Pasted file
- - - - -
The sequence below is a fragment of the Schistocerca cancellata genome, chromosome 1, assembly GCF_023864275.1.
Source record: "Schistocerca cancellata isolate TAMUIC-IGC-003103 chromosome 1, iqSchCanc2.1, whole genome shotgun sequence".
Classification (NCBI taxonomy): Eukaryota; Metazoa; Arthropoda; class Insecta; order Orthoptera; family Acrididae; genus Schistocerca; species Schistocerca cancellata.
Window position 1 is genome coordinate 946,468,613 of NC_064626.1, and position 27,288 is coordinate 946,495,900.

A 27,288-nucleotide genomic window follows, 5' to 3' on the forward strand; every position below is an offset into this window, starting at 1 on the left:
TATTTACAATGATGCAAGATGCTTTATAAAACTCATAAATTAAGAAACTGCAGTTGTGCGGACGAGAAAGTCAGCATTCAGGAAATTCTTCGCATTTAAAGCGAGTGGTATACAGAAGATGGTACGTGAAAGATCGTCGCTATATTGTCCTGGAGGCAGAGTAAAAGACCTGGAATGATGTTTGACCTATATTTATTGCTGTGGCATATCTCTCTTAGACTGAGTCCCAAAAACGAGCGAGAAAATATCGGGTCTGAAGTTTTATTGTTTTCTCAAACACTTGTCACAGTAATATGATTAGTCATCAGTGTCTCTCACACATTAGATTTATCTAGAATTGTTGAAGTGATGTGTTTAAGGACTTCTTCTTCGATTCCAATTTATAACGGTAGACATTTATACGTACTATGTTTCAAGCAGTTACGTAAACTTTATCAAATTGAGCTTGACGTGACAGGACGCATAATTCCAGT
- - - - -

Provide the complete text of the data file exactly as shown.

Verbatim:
The sequence below is a fragment of the Schistocerca cancellata genome, chromosome 1, assembly GCF_023864275.1.
Source record: "Schistocerca cancellata isolate TAMUIC-IGC-003103 chromosome 1, iqSchCanc2.1, whole genome shotgun sequence".
Classification (NCBI taxonomy): Eukaryota; Metazoa; Arthropoda; class Insecta; order Orthoptera; family Acrididae; genus Schistocerca; species Schistocerca cancellata.
Window position 1 is genome coordinate 946,468,613 of NC_064626.1, and position 27,288 is coordinate 946,495,900.

A 27,288-nucleotide genomic window follows, 5' to 3' on the forward strand; every position below is an offset into this window, starting at 1 on the left:
TATTTACAATGATGCAAGATGCTTTATAAAACTCATAAATTAAGAAACTGCAGTTGTGCGGACGAGAAAGTCAGCATTCAGGAAATTCTTCGCATTTAAAGCGAGTGGTATACAGAAGATGGTACGTGAAAGATCGTCGCTATATTGTCCTGGAGGCAGAGTAAAAGACCTGGAATGATGTTTGACCTATATTTATTGCTGTGGCATATCTCTCTTAGACTGAGTCCCAAAAACGAGCGAGAAAATATCGGGTCTGAAGTTTTATTGTTTTCTCAAACACTTGTCACAGTAATATGATTAGTCATCAGTGTCTCTCACACATTAGATTTATCTAGAATTGTTGAAGTGATGTGTTTAAGGACTTCTTCTTCGATTCCAATTTATAACGGTAGACATTTATACGTACTATGTTTCAAGCAGTTACGTAAACTTTATCAAATTGAGCTTGACGTGACAGGACGCATAATTCCAGT